I learned from my grandma, a real life Rosie the Riveter, who welded liberty ships during World War II alongside her husband, my grandpa. They gave up everything, moving their family and all they had in life to be a part of the effort to win the war and to provide their four children with the opportunity to succeed and build their own families in a free world.

A few weeks ago, when going through some old pictures buried in a random collection of endless boxes, we discovered a stack of letters that were written by my grandfather to his parents and to my grandmother during World War II.  The letters, some written in near perfect cursive, others pecked out on an old fashioned hammer strike typewriter – no doubt the same kind of typewriter he would use until his final years working at the dealership.  In the letters he talked about his loneliness for home, new friends he had made, questions about his young son, and the new countries he was visiting, France and beyond. 

I’d like to share one of those letters today because it shares part of our American story.  It was written on the 15th of August 1945:

               Dear Folks,

Aha, that day, 14 August, is indeed a history making day, and last night at twelve o’clock when at last all the rumors were confirmed that the world was at peace I said a silent prayer and know that it won’t be long until we are all together again.  If you pull those reigns hard enough maybe I will be home for Xmas mother, certainly have a good chance of making it now, although anything can still happen and there are thousands of miles to cover, but one can’t help but be optimistic.  

 

What it must have felt like to know that the war you had been fighting, the war that had consumed the world and taken our nation’s young men and women thousands of miles away from home, was over, to have received word that the “rumors were confirmed that the world was at peace.” And after years of battle and weariness and a silent prayer, the optimism of one soldier – and that soldier’s nation – persevered.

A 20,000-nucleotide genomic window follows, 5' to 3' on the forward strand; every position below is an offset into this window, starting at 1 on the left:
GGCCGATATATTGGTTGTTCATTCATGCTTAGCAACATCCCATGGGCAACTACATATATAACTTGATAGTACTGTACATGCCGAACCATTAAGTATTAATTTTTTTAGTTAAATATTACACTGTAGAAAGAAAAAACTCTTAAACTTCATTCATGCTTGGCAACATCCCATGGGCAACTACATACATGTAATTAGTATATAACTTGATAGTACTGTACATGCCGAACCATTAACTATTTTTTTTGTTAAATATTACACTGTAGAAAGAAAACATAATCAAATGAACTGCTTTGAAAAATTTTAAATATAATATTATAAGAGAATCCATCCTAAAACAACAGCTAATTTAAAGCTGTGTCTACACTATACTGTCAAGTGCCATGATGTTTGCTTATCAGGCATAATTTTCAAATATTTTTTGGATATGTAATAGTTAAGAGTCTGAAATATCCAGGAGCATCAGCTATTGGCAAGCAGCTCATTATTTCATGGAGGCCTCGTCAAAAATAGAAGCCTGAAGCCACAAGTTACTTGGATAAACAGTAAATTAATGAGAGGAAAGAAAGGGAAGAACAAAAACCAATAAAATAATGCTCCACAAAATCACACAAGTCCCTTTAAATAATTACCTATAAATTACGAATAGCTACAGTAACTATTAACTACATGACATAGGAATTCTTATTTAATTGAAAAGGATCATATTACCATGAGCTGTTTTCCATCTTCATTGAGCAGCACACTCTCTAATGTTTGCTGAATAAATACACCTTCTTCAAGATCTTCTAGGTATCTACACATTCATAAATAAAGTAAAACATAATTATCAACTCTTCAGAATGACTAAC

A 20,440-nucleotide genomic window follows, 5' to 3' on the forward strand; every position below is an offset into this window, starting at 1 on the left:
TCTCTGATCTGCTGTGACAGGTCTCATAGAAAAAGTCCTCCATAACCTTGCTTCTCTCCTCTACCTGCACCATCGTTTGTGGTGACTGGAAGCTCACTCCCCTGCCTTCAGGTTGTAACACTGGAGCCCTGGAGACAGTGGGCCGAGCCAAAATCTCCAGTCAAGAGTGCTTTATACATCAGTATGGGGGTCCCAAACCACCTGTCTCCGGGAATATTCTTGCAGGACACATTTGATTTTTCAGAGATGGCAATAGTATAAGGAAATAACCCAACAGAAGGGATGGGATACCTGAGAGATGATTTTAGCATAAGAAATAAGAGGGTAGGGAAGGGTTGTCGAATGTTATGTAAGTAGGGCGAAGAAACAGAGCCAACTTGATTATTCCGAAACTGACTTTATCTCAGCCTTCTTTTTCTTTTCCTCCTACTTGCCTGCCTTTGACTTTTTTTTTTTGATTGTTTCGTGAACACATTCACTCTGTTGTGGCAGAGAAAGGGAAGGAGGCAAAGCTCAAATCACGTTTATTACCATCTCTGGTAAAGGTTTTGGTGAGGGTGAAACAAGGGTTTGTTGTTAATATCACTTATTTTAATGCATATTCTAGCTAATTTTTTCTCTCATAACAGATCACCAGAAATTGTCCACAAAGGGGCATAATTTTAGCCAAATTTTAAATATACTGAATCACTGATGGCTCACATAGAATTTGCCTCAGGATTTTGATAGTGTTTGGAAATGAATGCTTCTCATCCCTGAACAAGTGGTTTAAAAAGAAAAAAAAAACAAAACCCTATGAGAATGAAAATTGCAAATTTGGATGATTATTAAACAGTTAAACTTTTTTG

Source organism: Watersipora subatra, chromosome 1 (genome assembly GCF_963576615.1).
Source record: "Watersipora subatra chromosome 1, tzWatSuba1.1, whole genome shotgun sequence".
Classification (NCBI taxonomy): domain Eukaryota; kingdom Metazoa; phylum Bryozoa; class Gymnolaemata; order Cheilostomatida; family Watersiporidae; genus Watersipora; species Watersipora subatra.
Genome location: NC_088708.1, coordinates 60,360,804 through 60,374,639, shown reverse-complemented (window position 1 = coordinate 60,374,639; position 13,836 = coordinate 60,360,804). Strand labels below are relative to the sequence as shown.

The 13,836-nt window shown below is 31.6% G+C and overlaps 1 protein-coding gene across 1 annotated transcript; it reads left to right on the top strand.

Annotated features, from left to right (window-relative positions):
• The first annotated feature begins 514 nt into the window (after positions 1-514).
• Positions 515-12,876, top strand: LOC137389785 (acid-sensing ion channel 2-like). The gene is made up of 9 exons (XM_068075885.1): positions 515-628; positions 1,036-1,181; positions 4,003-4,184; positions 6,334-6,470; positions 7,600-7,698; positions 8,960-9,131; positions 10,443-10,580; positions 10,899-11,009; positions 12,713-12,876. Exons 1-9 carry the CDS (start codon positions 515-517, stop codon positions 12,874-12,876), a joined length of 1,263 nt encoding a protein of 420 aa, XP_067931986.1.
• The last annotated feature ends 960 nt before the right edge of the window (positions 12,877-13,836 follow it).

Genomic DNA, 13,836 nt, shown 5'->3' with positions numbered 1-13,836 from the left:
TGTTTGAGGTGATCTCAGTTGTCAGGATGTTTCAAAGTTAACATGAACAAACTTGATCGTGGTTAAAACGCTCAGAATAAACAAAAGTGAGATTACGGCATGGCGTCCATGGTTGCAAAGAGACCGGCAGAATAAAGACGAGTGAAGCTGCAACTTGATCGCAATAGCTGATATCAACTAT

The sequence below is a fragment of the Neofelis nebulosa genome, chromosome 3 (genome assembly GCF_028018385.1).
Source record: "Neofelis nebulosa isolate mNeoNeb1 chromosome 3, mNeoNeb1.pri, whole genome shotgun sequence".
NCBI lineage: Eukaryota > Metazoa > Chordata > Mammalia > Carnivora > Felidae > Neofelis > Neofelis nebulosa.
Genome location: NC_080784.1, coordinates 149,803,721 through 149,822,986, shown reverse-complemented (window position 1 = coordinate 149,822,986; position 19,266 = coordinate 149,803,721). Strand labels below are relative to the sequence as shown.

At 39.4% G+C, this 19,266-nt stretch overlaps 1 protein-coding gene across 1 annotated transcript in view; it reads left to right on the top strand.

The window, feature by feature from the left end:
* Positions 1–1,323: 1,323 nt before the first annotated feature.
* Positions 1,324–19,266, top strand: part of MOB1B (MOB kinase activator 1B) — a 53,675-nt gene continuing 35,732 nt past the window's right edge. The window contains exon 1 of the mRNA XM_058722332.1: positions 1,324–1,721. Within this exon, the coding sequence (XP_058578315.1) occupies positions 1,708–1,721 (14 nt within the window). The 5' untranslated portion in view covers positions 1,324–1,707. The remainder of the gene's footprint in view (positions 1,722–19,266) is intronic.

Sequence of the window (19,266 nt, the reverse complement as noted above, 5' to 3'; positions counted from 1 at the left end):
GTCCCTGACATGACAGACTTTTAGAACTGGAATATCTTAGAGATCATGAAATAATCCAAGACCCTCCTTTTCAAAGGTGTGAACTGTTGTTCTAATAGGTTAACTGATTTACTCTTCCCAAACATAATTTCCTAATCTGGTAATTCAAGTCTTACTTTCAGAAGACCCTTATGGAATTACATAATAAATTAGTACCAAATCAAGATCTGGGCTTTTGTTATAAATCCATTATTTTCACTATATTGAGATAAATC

There are countless families across this country who share a similar story to my grandfather.  One of their aunts or uncles, parents or siblings.  People who have shared the honor and obligation of wearing a uniform for the United States of America and all the responsibility that comes along with it.  They are people we will most likely never meet, nor will we ever be able to fully thank them all, but still they fought for us.

Through the words of one simple letter, we recognize the power of peace over conflict, of love for family and country.  A silent prayer no doubt of thanks, thanks for answering so many other silent prayers, silent prayers asking for a day of peace and homecoming.  What it must have been like to know that that great darkness of war which threatened freedom not for some, but for all, had finally come to an end.  And just like that, you’ll be home as if nothing ever happened.

Somewhere in that silent prayer, under the new calm of a war torn horizon, was the thanksgiving of a soldier for his victorious nation. A soldier looking to go home a civilian to live out his life dreams far away from war and in the arms of his family.

And while we may disagree on the details of policy or the tactics of direction, let us make no mistake in our charge – to ensure we have a nation that is worthy of the sacrifice so many have made. To refuse to pass on to future generations a nation in retreat or decline. To make sure ours is a nation always worth fighting for. 

Because this is Colorado.

This is the United States of America.